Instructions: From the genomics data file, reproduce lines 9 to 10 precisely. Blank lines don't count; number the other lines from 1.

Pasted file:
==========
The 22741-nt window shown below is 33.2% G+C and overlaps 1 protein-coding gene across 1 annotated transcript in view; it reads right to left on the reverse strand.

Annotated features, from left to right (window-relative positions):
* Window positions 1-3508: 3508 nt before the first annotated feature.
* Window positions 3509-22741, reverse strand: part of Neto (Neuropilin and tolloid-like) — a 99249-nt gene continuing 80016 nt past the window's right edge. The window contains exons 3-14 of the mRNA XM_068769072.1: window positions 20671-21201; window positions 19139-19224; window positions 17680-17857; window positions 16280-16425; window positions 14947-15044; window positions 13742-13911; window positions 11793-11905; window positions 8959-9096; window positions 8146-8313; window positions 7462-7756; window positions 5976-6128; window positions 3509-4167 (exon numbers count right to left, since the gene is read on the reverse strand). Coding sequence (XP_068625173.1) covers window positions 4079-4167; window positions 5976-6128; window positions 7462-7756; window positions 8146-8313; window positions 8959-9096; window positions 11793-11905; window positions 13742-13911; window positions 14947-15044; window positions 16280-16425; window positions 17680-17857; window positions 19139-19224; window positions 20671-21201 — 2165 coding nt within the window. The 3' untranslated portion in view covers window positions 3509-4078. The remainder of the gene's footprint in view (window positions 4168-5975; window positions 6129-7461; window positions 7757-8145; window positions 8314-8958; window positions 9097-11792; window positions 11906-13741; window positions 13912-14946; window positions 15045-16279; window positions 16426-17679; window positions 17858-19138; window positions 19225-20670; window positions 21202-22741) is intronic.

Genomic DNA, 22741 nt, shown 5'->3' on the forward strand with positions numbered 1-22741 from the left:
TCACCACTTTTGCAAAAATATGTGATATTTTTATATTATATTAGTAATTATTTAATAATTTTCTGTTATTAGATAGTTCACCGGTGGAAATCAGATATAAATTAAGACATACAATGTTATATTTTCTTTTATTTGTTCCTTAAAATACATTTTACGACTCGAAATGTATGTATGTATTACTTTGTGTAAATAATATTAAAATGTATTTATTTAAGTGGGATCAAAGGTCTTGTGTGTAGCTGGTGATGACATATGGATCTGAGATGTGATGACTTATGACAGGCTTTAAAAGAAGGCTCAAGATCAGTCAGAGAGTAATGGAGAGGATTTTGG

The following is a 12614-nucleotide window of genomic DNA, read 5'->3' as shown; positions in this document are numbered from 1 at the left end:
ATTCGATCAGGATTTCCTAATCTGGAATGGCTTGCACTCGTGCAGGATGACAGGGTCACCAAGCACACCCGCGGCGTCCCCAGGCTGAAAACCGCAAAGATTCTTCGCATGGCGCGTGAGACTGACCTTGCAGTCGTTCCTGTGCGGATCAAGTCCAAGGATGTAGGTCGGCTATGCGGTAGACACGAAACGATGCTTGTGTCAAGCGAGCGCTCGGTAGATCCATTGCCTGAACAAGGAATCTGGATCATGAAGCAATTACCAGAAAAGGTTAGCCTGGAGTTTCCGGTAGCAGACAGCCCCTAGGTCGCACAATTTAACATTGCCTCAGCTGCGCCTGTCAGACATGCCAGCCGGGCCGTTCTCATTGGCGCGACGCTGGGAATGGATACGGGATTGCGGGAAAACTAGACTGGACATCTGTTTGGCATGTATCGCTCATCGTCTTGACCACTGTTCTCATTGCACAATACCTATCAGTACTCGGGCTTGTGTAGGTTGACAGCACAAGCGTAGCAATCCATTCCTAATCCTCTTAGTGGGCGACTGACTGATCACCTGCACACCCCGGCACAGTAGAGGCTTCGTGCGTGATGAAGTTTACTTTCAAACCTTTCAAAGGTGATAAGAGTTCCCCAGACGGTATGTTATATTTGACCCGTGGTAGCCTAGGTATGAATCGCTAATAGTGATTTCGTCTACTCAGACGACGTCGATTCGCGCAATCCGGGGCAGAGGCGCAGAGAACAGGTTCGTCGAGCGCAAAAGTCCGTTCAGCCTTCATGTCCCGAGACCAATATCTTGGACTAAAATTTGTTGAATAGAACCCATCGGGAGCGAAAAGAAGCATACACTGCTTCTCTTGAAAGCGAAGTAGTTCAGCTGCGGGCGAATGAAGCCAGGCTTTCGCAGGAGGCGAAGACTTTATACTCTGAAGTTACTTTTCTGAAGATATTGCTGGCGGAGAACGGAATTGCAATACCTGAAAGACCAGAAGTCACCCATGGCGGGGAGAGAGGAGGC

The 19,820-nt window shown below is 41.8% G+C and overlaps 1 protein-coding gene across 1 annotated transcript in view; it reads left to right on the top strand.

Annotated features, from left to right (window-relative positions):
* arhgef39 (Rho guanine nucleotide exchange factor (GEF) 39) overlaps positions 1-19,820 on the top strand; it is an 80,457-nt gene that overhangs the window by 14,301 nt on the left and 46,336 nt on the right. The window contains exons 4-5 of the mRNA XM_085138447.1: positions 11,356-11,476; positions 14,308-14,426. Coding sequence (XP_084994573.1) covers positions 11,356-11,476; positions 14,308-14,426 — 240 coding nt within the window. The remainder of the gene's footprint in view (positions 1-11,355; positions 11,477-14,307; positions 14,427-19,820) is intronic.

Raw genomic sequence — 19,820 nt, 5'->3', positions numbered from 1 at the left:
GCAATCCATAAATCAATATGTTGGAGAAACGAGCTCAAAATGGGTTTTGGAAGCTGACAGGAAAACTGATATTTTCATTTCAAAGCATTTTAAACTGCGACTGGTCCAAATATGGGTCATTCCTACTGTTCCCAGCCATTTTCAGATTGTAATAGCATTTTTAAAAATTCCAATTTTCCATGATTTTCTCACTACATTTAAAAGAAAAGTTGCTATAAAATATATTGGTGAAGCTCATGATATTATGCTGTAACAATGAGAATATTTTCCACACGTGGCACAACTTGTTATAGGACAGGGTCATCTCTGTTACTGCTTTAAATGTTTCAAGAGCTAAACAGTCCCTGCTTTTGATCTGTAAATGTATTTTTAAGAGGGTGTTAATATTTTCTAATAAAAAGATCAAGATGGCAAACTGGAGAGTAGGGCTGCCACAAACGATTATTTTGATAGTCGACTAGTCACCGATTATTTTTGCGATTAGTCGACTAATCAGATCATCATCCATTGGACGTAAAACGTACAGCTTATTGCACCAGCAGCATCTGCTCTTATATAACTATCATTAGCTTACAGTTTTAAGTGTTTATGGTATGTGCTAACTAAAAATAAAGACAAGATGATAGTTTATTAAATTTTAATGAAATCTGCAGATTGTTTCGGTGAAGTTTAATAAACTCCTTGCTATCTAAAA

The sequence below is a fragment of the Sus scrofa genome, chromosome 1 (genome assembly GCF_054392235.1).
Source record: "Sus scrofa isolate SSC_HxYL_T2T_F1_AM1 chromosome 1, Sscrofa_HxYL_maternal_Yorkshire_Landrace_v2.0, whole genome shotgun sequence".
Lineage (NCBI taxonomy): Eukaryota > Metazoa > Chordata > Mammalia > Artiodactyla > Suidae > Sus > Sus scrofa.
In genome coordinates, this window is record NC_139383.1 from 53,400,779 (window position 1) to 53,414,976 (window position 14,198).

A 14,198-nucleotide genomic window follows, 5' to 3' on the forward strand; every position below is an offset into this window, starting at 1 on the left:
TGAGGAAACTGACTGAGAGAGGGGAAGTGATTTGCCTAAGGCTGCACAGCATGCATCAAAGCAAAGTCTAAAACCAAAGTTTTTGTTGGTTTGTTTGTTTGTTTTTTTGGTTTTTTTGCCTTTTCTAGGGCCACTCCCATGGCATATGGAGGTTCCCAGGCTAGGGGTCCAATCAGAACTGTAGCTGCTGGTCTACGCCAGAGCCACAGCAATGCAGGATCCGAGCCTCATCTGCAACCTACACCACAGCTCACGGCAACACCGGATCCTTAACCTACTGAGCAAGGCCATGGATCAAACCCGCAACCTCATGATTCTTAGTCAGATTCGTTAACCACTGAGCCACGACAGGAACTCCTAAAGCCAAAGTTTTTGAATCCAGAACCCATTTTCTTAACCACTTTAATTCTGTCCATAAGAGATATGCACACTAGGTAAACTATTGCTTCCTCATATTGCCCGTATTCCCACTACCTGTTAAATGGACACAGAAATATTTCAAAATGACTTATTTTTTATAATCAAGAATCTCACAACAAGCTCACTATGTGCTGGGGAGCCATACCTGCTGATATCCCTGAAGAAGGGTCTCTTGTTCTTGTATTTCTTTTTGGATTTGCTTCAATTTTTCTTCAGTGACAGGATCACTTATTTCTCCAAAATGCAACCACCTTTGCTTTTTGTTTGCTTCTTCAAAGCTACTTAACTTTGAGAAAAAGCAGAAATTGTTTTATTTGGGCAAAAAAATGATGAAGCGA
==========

The 19,820-nt window shown below is 41.8% G+C and overlaps 1 protein-coding gene across 1 annotated transcript in view; it reads left to right on the top strand.

Annotated features, from left to right (window-relative positions):